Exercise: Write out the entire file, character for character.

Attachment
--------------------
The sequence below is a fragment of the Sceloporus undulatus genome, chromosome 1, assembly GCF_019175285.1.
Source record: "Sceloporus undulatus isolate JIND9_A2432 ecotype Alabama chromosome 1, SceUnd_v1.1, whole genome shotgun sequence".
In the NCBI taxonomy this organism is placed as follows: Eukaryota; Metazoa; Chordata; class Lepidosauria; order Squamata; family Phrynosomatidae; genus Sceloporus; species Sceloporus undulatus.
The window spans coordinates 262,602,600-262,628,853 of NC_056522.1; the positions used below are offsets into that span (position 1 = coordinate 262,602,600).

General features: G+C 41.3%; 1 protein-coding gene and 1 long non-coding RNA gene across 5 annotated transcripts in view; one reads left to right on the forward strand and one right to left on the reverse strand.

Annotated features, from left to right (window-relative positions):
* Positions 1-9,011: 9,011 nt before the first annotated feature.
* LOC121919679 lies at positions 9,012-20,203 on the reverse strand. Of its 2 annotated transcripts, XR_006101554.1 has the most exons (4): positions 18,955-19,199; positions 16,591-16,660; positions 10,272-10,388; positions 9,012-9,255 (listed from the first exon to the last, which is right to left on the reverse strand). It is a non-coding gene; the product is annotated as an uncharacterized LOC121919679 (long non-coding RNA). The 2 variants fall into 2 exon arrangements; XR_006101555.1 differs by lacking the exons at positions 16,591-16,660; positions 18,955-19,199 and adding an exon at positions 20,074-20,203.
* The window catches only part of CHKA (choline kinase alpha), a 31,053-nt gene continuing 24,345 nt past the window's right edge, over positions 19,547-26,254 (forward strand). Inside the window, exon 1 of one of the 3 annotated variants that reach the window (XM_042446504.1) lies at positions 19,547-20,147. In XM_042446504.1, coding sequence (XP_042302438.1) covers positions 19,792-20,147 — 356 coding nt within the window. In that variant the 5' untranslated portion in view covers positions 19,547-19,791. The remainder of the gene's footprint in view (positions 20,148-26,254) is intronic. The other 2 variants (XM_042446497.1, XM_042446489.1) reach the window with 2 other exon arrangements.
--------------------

The sequence below is a fragment of the Sceloporus undulatus genome, chromosome 1, assembly GCF_019175285.1.
Source record: "Sceloporus undulatus isolate JIND9_A2432 ecotype Alabama chromosome 1, SceUnd_v1.1, whole genome shotgun sequence".
In the NCBI taxonomy this organism is placed as follows: Eukaryota; Metazoa; Chordata; class Lepidosauria; order Squamata; family Phrynosomatidae; genus Sceloporus; species Sceloporus undulatus.
The window spans coordinates 262,602,600-262,628,853 of NC_056522.1; the positions used below are offsets into that span (position 1 = coordinate 262,602,600).

General features: G+C 41.3%; 1 protein-coding gene and 1 long non-coding RNA gene across 5 annotated transcripts in view; one reads left to right on the forward strand and one right to left on the reverse strand.

Annotated features, from left to right (window-relative positions):
* Positions 1-9,011: 9,011 nt before the first annotated feature.
* LOC121919679 lies at positions 9,012-20,203 on the reverse strand. Of its 2 annotated transcripts, XR_006101554.1 has the most exons (4): positions 18,955-19,199; positions 16,591-16,660; positions 10,272-10,388; positions 9,012-9,255 (listed from the first exon to the last, which is right to left on the reverse strand). It is a non-coding gene; the product is annotated as an uncharacterized LOC121919679 (long non-coding RNA). The 2 variants fall into 2 exon arrangements; XR_006101555.1 differs by lacking the exons at positions 16,591-16,660; positions 18,955-19,199 and adding an exon at positions 20,074-20,203.
* The window catches only part of CHKA (choline kinase alpha), a 31,053-nt gene continuing 24,345 nt past the window's right edge, over positions 19,547-26,254 (forward strand). Inside the window, exon 1 of one of the 3 annotated variants that reach the window (XM_042446504.1) lies at positions 19,547-20,147. In XM_042446504.1, coding sequence (XP_042302438.1) covers positions 19,792-20,147 — 356 coding nt within the window. In that variant the 5' untranslated portion in view covers positions 19,547-19,791. The remainder of the gene's footprint in view (positions 20,148-26,254) is intronic. The other 2 variants (XM_042446497.1, XM_042446489.1) reach the window with 2 other exon arrangements.